Which Joe gave his name to ‘sloppy joes’? We look at five interesting sandwiches and their lexical origins.
A person who admires Europe or is in favour of participation in the European Union.
- ‘He could then give up the singing career, and reinvent himself as a stentorian Europhile liberal commentator.’
- ‘No Europhile - or for that matter non-Europhile urban articulate sophisticate - could have said it better.’
- ‘The well-known Europhile pledged he would not seek to change the party's sceptical position on the EU.’
- ‘His Europhile followers console themselves with the belief Gordon hasn't gone cold on the concept of a single currency.’
- ‘Even the most ardent Europhile will admit that the above slogan could take some time to catch on.’
- ‘If Eva is a cynical and superior Europhile, husband Franklin is smug and Republican, with a Rockwellian view of family life.’
- ‘He is a keen Europhile, but his anger at how Poland is being treated was clear.’
- ‘He also voted against the pro-EU Maastricht treaty, only to transform himself later into a rabid Europhile.’
- ‘I defy even the most ardent Europhile to defend this.’
- ‘This most Europhile of Prime Ministers insists he has secured major concessions in the British interest.’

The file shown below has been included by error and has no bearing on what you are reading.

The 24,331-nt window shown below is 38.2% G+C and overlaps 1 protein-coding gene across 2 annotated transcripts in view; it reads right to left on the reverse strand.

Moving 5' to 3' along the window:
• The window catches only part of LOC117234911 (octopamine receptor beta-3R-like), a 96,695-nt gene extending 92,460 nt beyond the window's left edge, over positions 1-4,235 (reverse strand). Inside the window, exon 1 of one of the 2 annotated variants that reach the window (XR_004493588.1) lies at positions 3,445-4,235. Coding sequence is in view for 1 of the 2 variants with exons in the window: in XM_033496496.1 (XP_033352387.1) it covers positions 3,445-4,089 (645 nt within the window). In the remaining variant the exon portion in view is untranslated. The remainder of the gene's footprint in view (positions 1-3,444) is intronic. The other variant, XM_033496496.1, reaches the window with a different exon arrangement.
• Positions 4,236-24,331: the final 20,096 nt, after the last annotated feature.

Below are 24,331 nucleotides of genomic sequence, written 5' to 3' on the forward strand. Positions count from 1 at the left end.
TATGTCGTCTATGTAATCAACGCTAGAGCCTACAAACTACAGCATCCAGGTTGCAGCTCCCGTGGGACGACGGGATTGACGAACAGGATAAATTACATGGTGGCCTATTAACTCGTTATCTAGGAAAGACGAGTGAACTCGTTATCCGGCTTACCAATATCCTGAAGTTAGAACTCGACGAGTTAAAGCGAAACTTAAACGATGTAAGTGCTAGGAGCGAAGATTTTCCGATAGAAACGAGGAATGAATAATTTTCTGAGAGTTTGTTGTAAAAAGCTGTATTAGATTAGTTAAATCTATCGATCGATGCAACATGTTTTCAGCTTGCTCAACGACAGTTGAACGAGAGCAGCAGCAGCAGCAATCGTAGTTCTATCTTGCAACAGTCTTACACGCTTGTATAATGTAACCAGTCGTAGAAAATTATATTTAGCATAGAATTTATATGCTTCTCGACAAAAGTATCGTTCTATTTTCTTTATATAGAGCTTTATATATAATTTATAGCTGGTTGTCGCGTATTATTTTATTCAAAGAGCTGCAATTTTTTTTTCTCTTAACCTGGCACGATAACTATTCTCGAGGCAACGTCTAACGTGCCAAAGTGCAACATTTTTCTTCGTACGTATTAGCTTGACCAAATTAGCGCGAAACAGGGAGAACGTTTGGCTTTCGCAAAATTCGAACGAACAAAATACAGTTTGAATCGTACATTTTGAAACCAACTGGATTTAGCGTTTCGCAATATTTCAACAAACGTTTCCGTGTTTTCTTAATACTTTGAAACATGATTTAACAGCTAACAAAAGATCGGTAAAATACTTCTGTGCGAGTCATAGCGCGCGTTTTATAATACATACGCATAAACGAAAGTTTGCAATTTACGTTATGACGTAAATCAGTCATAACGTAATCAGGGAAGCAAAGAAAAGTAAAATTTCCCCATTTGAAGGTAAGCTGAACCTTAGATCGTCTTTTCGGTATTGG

- ‘He doesn't want a picture of him nibbling on a baguette to overtake the effete image of the Europhile windsurfing.’
- ‘Current political debates notwithstanding, J S Bach, it seems, can be claimed as a Europhile ahead of his time.’
- ‘Frankly, a Europhile would have to be demented to take comfort in this graph.’
- ‘From a committed Europhile, that's honest advice.’
- ‘The only sense in which Europe has fallen behind is its failure to live up to unrealistic Europhile expectations.’
- ‘The academic scene you hang about in is all too Europhile for my taste.’
- ‘This is something of a turnaround for one of the most Europhile countries in the EU.’
- ‘A Rostrevor woman herself, Monica, daughter of Gertie and the late Matt Murphy, is also a Europhile.’
- ‘Over the years, the party has seen itself (and has also been seen) as the most Europhile of all the political parties.’
- ‘Can Europhile claims of peace, harmony, prosperity and the benevolent nature of the EU be proved?’
We take a look at several popular, though confusing, punctuation marks.
From Afghanistan to Zimbabwe, discover surprising and intriguing language facts from around the globe.
The definitions of ‘buddy’ and ‘bro’ in the OED have recently been revised. We explore their history and increase in popularity.